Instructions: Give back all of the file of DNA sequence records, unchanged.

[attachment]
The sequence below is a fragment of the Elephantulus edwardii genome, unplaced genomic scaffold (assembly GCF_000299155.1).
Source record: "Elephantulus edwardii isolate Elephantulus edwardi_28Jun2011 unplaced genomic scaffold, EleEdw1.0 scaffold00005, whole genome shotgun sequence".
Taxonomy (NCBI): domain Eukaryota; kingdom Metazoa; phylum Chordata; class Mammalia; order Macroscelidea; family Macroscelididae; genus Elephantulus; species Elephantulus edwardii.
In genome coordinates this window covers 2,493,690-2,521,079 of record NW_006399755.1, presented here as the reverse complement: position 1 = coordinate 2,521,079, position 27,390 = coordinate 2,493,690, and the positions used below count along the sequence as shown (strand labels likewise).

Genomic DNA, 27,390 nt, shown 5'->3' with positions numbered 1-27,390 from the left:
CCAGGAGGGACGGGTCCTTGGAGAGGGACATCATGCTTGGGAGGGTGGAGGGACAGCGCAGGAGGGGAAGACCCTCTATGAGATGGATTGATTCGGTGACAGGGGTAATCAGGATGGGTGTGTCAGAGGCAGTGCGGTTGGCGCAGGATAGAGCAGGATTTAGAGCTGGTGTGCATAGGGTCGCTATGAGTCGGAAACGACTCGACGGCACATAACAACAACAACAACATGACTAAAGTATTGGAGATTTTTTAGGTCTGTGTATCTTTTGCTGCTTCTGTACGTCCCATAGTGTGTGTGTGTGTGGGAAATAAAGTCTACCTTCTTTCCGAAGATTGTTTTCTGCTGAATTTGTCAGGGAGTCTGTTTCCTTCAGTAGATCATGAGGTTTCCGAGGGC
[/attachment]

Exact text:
The sequence below is a fragment of the Elephantulus edwardii genome, unplaced genomic scaffold (assembly GCF_000299155.1).
Source record: "Elephantulus edwardii isolate Elephantulus edwardi_28Jun2011 unplaced genomic scaffold, EleEdw1.0 scaffold00005, whole genome shotgun sequence".
Taxonomy (NCBI): domain Eukaryota; kingdom Metazoa; phylum Chordata; class Mammalia; order Macroscelidea; family Macroscelididae; genus Elephantulus; species Elephantulus edwardii.
In genome coordinates this window covers 2,493,690-2,521,079 of record NW_006399755.1, presented here as the reverse complement: position 1 = coordinate 2,521,079, position 27,390 = coordinate 2,493,690, and the positions used below count along the sequence as shown (strand labels likewise).

Genomic DNA, 27,390 nt, shown 5'->3' with positions numbered 1-27,390 from the left:
CCAGGAGGGACGGGTCCTTGGAGAGGGACATCATGCTTGGGAGGGTGGAGGGACAGCGCAGGAGGGGAAGACCCTCTATGAGATGGATTGATTCGGTGACAGGGGTAATCAGGATGGGTGTGTCAGAGGCAGTGCGGTTGGCGCAGGATAGAGCAGGATTTAGAGCTGGTGTGCATAGGGTCGCTATGAGTCGGAAACGACTCGACGGCACATAACAACAACAACAACATGACTAAAGTATTGGAGATTTTTTAGGTCTGTGTATCTTTTGCTGCTTCTGTACGTCCCATAGTGTGTGTGTGTGTGGGAAATAAAGTCTACCTTCTTTCCGAAGATTGTTTTCTGCTGAATTTGTCAGGGAGTCTGTTTCCTTCAGTAGATCATGAGGTTTCCGAGGGC